If indeed God gives us the five-fold gifts to play a “symphony, not a solo”, then it’s critically important that we understand both the unique role that each of the five gifts play (differentiation) AND how that gift interfaces with each of the other four (integration) to create a rich kingdom harmony. Perhaps more clearly than with any other gift list in the New Testament, we can see how the five-fold gifting of Apostles, Prophets, Evangelists, Shepherds, and Teachers are designed to work interdependently as a beautiful all-channel system given by God to develop the body of Christ into maturity.

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Church Planting: Are You Starting In The Wrong Place?

View IVCF Central Region Scouting 2012 in a full screen map

By Jon Hietbrink

We are starting in the wrong place.

Most of our ministry priorities are built on an assumption that we should focus on what exists and grow what we’ve got. We invest in leaders, engage more people, and whole fieldconstruct our network, all in an attempt to build Kingdom influence in the communities we’re trying to reach. The paradigm looks something like this.

It’s a simple enough proposition and has often borne significant fruit; the problem is that it’s wrong.

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The Five-Fold Symphony: How the Gifts Work Together

By Jon Hietbrink

God gives us gifts to play a symphony, not a solo.

Every significant discussion of spiritual gifts[1] in the New Testament is situated in the context of a complex system—we are “one body with many parts” designed to operate in symbiotic harmony with one another. The problem is that the way we’re taught to understand and express our spiritual giftedness can often be a very individualized and siloed experience—we’re taught to understand our personal gifts, but we’re left to wonder how those gifts actually work together in the way God intended.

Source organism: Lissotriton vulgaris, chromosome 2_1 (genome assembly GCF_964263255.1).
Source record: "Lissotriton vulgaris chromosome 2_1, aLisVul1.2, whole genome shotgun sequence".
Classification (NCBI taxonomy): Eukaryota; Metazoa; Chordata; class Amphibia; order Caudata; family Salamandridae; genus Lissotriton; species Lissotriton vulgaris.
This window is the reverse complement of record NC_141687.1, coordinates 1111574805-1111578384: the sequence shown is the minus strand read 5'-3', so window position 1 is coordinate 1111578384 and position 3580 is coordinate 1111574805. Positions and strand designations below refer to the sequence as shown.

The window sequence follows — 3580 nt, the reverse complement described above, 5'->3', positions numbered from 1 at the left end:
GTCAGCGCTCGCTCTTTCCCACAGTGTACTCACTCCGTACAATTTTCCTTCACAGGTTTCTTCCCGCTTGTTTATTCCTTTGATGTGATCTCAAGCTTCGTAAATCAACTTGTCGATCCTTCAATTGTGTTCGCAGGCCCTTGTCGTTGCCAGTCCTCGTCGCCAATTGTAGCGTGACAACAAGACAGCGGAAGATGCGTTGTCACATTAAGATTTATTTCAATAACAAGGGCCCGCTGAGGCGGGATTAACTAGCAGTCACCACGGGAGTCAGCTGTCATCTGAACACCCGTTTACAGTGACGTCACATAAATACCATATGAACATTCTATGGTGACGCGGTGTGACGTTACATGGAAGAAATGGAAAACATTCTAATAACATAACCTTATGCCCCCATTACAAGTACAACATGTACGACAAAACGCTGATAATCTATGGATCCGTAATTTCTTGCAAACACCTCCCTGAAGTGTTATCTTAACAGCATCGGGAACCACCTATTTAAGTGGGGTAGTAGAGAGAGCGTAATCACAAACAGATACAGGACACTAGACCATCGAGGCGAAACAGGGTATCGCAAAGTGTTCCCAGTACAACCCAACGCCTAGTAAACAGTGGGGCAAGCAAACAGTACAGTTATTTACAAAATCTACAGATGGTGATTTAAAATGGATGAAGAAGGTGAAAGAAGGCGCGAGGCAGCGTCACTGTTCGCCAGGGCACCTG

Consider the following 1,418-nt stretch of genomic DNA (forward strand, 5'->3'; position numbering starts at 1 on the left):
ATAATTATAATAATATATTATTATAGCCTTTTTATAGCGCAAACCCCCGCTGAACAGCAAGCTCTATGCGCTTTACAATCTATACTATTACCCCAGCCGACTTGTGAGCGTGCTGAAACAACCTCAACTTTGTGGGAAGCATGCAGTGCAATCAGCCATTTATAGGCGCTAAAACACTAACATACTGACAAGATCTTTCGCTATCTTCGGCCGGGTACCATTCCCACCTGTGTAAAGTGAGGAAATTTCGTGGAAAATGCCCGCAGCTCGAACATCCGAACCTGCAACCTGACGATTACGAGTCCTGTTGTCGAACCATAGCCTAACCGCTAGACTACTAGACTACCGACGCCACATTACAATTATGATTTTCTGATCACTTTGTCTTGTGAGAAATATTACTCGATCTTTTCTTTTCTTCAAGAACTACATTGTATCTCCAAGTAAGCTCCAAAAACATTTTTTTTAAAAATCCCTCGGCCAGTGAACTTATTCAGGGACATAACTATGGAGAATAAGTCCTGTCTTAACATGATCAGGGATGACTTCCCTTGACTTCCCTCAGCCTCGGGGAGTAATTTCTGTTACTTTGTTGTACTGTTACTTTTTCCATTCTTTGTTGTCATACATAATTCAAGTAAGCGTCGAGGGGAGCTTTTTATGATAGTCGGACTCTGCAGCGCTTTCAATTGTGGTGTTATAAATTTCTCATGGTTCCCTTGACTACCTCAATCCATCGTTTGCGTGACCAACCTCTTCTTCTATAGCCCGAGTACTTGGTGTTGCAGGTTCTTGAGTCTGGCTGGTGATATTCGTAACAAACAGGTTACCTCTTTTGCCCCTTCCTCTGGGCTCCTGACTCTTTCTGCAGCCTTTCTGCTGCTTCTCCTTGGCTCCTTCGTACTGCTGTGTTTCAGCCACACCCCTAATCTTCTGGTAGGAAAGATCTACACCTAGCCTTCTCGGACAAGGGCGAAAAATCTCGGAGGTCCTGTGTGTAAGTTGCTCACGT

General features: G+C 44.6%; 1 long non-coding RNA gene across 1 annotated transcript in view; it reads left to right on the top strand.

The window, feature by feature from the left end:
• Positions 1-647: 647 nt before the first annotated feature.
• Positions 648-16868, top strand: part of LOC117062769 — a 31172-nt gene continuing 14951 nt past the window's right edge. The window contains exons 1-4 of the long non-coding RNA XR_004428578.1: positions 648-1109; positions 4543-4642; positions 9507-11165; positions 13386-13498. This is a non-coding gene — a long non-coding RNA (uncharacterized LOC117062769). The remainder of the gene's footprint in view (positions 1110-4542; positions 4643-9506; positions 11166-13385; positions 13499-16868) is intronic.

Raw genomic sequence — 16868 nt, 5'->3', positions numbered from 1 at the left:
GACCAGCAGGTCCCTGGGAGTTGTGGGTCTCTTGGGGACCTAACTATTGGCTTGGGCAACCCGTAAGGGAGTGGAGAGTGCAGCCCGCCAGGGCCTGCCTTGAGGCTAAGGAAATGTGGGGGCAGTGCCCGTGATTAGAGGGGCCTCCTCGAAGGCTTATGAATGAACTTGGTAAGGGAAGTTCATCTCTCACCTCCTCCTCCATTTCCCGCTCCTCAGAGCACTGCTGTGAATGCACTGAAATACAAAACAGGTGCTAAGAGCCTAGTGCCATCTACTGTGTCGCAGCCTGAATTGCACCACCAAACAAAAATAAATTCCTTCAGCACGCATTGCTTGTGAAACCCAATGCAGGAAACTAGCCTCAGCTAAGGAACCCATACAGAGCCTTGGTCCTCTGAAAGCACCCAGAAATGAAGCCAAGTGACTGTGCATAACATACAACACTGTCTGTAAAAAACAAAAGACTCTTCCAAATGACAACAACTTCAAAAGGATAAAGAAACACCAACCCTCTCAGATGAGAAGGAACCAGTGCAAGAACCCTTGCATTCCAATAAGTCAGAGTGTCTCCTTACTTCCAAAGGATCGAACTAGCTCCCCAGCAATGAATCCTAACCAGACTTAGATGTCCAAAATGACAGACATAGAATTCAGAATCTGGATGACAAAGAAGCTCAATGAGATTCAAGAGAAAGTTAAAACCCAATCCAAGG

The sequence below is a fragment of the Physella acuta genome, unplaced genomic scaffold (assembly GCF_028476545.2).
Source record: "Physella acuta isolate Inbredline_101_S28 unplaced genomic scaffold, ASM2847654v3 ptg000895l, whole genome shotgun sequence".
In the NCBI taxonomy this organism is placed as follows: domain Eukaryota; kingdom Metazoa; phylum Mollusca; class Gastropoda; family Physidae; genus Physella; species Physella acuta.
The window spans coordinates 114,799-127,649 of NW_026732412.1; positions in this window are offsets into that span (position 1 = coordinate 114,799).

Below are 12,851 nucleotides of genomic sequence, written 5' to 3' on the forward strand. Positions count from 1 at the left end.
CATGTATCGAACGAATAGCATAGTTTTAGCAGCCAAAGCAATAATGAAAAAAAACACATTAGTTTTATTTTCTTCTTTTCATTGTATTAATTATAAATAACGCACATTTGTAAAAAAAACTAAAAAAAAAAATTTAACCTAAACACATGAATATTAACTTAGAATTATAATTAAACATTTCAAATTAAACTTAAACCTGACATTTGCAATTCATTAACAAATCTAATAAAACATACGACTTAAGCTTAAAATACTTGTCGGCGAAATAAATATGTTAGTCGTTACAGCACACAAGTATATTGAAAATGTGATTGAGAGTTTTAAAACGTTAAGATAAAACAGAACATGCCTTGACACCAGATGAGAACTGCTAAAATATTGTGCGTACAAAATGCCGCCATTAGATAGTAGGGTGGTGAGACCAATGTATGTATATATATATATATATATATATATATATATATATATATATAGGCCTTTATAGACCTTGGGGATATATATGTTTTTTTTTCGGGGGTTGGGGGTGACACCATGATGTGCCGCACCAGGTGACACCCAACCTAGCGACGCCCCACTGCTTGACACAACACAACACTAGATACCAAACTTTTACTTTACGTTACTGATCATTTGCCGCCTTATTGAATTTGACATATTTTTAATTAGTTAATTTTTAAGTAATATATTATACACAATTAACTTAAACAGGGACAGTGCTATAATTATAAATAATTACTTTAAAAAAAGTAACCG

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How To Identify An Apostolic Leader

many things may be blooming in your ministry, but apostolic leaders will lead you to the edge to get those next few buds.

Ministry may be blooming, but apostolic leaders are focused on the edge; where things haven’t blossomed yet.

[Also check out "How to Identify and Evangelist in Your Ministry"]

By Jon Hietbrink

For most of my life in the church, “apostle” has been something of a dirty word.

Either because it’s assumed to be an expired gift, or because we’ve so often seen it abused, most of us (even those of us who are gifted as apostolic leaders!) struggle with the idea of calling something “apostolic” and have difficulty finding the right language to identify this gift in its emerging forms. Toward that end, here are five key indicators that might evidence an apostolic gift at work in you or your community, and some reflection questions to help you identify the emerging apostolic leaders in your midst!

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Take The Training Wheels Off!

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By Jon Hietbrink

In my last post, I shared about how we, as aspiring movement leaders, must seek to lead our ministries on, but not over, the “edge of chaos” and almost nothing highlights this tension more acutely than how we handle the people we lead. True movement is impossible without all-play empowerment, and this kind of mobilization hinges on our willingness to both trust and entrust those we lead.

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Surfing the Edge of Chaos: Catching the Wave of Movements

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By Jon Hietbrink

We can’t lead movements the same way we lead organizations.

Many organizations run like machines–they thrive on alignment, order, discipline, and consistency, but movements are like organisms–they feed on change, complexity, empowerment, and freedom. Mechanical organizations can be directed by insightful strategic planning, consistent management and disciplined execution, but it’s debatable whether organic movements can be led at all–like a swelling ocean wave, movements are something we catch, not something we create. So the question becomes, “How do we lead in such a way that we’ll be ready to catch the wave when it comes?”